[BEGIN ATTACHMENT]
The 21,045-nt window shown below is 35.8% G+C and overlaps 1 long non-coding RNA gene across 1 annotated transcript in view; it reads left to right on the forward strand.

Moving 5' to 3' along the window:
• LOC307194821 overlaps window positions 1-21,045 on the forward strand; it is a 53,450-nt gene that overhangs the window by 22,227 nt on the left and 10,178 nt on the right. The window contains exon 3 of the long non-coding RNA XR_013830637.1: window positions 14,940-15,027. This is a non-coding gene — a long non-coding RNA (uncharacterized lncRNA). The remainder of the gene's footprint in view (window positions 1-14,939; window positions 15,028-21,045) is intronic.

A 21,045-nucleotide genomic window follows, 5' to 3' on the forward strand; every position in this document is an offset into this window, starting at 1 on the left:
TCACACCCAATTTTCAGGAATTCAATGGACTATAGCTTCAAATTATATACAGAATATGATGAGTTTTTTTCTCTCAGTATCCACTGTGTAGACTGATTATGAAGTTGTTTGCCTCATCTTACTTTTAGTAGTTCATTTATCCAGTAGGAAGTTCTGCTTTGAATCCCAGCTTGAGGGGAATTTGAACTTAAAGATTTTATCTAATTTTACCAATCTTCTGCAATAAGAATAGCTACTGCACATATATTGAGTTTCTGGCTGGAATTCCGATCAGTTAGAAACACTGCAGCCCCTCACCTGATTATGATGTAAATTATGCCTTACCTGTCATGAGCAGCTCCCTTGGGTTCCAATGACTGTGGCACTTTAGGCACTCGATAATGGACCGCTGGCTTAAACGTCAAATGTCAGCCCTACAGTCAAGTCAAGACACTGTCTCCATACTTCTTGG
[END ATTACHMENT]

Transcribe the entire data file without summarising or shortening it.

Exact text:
The 21,045-nt window shown below is 35.8% G+C and overlaps 1 long non-coding RNA gene across 1 annotated transcript in view; it reads left to right on the forward strand.

Moving 5' to 3' along the window:
• LOC307194821 overlaps window positions 1-21,045 on the forward strand; it is a 53,450-nt gene that overhangs the window by 22,227 nt on the left and 10,178 nt on the right. The window contains exon 3 of the long non-coding RNA XR_013830637.1: window positions 14,940-15,027. This is a non-coding gene — a long non-coding RNA (uncharacterized lncRNA). The remainder of the gene's footprint in view (window positions 1-14,939; window positions 15,028-21,045) is intronic.

A 21,045-nucleotide genomic window follows, 5' to 3' on the forward strand; every position in this document is an offset into this window, starting at 1 on the left:
TCACACCCAATTTTCAGGAATTCAATGGACTATAGCTTCAAATTATATACAGAATATGATGAGTTTTTTTCTCTCAGTATCCACTGTGTAGACTGATTATGAAGTTGTTTGCCTCATCTTACTTTTAGTAGTTCATTTATCCAGTAGGAAGTTCTGCTTTGAATCCCAGCTTGAGGGGAATTTGAACTTAAAGATTTTATCTAATTTTACCAATCTTCTGCAATAAGAATAGCTACTGCACATATATTGAGTTTCTGGCTGGAATTCCGATCAGTTAGAAACACTGCAGCCCCTCACCTGATTATGATGTAAATTATGCCTTACCTGTCATGAGCAGCTCCCTTGGGTTCCAATGACTGTGGCACTTTAGGCACTCGATAATGGACCGCTGGCTTAAACGTCAAATGTCAGCCCTACAGTCAAGTCAAGACACTGTCTCCATACTTCTTGG